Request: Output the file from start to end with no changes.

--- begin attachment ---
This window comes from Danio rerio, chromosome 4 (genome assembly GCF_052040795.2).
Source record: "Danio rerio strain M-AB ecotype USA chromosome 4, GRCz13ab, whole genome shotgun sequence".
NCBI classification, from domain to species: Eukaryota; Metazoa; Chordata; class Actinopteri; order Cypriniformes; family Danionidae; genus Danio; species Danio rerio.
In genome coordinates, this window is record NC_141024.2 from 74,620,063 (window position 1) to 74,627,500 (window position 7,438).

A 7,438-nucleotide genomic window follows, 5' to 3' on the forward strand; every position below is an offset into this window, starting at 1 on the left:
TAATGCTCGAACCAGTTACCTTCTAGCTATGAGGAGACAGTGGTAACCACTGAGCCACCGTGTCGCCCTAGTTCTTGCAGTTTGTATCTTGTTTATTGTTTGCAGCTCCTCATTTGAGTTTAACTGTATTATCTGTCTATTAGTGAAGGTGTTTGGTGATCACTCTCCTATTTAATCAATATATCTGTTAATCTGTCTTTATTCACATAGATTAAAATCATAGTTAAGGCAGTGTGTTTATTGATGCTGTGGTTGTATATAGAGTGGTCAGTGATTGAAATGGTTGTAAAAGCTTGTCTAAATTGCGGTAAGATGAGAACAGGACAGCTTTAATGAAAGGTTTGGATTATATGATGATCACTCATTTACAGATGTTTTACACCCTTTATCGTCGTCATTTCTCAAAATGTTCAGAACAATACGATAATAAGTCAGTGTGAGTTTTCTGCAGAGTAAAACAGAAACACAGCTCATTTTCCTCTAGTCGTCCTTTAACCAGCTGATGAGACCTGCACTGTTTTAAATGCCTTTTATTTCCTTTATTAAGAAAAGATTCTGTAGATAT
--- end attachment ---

This window comes from Danio rerio, chromosome 4 (genome assembly GCF_052040795.2).
Source record: "Danio rerio strain M-AB ecotype USA chromosome 4, GRCz13ab, whole genome shotgun sequence".
NCBI classification, from domain to species: Eukaryota; Metazoa; Chordata; class Actinopteri; order Cypriniformes; family Danionidae; genus Danio; species Danio rerio.
In genome coordinates, this window is record NC_141024.2 from 74,620,063 (window position 1) to 74,627,500 (window position 7,438).

A 7,438-nucleotide genomic window follows, 5' to 3' on the forward strand; every position below is an offset into this window, starting at 1 on the left:
TAATGCTCGAACCAGTTACCTTCTAGCTATGAGGAGACAGTGGTAACCACTGAGCCACCGTGTCGCCCTAGTTCTTGCAGTTTGTATCTTGTTTATTGTTTGCAGCTCCTCATTTGAGTTTAACTGTATTATCTGTCTATTAGTGAAGGTGTTTGGTGATCACTCTCCTATTTAATCAATATATCTGTTAATCTGTCTTTATTCACATAGATTAAAATCATAGTTAAGGCAGTGTGTTTATTGATGCTGTGGTTGTATATAGAGTGGTCAGTGATTGAAATGGTTGTAAAAGCTTGTCTAAATTGCGGTAAGATGAGAACAGGACAGCTTTAATGAAAGGTTTGGATTATATGATGATCACTCATTTACAGATGTTTTACACCCTTTATCGTCGTCATTTCTCAAAATGTTCAGAACAATACGATAATAAGTCAGTGTGAGTTTTCTGCAGAGTAAAACAGAAACACAGCTCATTTTCCTCTAGTCGTCCTTTAACCAGCTGATGAGACCTGCACTGTTTTAAATGCCTTTTATTTCCTTTATTAAGAAAAGATTCTGTAGATAT